Essays

God and Aliens

Planets

by David Sims

WOULD the discovery of intelligent life on other worlds disprove religions?

If we contact aliens, and those aliens have never heard of Jesus, then either God does not care about the salvation of aliens, or aliens never sin, or the Christian religion is just plain wrong.

That’s the trichotomy that the three big monotheistic religions face, in one way or another.

Most likely, aliens do things that are considered immoral by whatever moral code the aliens have. So they probably do “sin.”

If God cares only about humans, and not about any other intelligent form of life in the universe, then God’s a racist. And that’s okay with me, since I’m not the one to point fingers and assign blame on that score.

But it is far more likely that this bit of anthrocentrism is like many another: It’s a signal that the religions which are based on the idea that mankind has a privileged position are false religions.

So we’re left with “God does not exist.” And the religious people don’t like that line of thinking.

What if Aliens Do Believe in God?

I’m willing to be convinced by evidence; I always have been. But I’ve also always been skeptical of big claims without any real evidence to back them up. I get more suspicious when the big claimers start pointing at “evidence” that isn’t really evidence.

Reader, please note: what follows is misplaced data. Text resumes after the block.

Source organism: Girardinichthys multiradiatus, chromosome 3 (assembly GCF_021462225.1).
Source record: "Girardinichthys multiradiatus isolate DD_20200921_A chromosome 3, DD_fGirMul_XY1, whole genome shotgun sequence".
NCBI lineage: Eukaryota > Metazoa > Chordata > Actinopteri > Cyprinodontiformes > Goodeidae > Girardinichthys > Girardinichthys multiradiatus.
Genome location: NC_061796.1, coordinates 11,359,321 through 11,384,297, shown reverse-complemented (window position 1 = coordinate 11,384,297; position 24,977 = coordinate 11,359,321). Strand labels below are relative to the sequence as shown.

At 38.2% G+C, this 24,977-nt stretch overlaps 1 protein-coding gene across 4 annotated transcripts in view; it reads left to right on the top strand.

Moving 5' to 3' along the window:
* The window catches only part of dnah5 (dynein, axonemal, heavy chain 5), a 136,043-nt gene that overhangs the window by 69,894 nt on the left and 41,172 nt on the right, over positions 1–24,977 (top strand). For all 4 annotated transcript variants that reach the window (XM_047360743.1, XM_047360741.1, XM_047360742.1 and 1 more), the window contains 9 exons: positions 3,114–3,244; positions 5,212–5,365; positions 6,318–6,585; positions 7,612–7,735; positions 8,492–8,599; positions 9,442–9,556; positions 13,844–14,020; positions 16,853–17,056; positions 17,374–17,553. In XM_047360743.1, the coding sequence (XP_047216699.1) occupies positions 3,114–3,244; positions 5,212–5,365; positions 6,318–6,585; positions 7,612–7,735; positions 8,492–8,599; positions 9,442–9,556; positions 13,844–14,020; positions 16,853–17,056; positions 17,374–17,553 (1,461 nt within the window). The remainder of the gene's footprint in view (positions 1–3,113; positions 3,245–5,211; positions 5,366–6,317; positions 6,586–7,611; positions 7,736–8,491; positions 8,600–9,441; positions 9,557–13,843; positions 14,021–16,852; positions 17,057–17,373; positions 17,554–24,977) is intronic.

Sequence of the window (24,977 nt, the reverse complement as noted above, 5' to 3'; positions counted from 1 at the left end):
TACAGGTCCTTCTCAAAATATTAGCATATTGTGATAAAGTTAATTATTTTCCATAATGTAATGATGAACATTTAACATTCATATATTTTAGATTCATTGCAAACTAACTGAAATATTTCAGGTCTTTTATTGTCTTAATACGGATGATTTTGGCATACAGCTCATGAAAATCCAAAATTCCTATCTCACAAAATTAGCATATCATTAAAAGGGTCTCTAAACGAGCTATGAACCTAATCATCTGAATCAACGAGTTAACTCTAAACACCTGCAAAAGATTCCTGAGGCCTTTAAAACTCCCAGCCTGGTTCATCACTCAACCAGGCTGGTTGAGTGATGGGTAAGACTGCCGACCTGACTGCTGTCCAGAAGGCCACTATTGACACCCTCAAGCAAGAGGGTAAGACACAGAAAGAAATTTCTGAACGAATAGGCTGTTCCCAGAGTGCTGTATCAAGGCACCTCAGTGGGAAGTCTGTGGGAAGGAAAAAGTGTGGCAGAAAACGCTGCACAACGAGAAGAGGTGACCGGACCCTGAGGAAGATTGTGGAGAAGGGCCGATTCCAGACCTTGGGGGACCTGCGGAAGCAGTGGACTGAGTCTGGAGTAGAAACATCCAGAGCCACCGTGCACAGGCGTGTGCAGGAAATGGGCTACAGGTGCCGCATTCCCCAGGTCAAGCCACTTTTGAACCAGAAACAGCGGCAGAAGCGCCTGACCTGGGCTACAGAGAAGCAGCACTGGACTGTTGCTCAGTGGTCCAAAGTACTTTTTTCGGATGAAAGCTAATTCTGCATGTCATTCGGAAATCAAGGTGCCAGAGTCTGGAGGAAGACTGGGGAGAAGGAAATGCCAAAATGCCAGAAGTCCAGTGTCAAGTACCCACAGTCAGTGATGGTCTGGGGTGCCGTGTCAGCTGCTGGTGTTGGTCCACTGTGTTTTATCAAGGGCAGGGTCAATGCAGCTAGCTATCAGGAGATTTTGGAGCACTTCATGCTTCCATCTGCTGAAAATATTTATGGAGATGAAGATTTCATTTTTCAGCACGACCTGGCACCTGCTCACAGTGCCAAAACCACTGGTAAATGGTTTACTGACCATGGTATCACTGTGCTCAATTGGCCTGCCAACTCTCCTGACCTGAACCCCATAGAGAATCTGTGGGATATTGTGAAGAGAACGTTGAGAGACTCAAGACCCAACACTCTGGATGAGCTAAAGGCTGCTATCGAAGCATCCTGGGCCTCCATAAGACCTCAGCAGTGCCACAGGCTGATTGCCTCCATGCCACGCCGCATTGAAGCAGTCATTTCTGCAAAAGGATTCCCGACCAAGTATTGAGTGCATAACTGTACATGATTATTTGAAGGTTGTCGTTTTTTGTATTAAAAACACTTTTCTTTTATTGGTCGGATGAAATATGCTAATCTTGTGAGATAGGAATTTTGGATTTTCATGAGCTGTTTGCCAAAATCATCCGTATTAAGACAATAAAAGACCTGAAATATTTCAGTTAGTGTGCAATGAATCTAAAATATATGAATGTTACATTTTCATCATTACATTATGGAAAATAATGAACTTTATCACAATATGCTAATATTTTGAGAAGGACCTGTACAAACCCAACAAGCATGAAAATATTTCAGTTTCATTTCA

If aliens arrive in the solar system, peaceful contact is made, and cultural comparisons begin, then the leaders of the world’s religious organizations are going to comb through the aliens’ traditions very carefully, in order to gather up whatever fig leaf they can.

If the aliens have any old fable, or poetry, from which human religious leaders can draw even the vaguest allegory, they’re going to start shouting over every TV channel that they’ve found “proof” that the aliens “worship the same God we do” and that “the aliens’ religion agrees with ours in every essential particular” and so on.

When (and if) the scantiness of the comparative theology becomes generally well known, human theologians will float the idea (without additional evidence) that, oh yes, their God’s the same god, but God’s smart enough to know when to use different strokes for different folks. And in time they’ll have their herds duped and stupefied again.

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Source: Author

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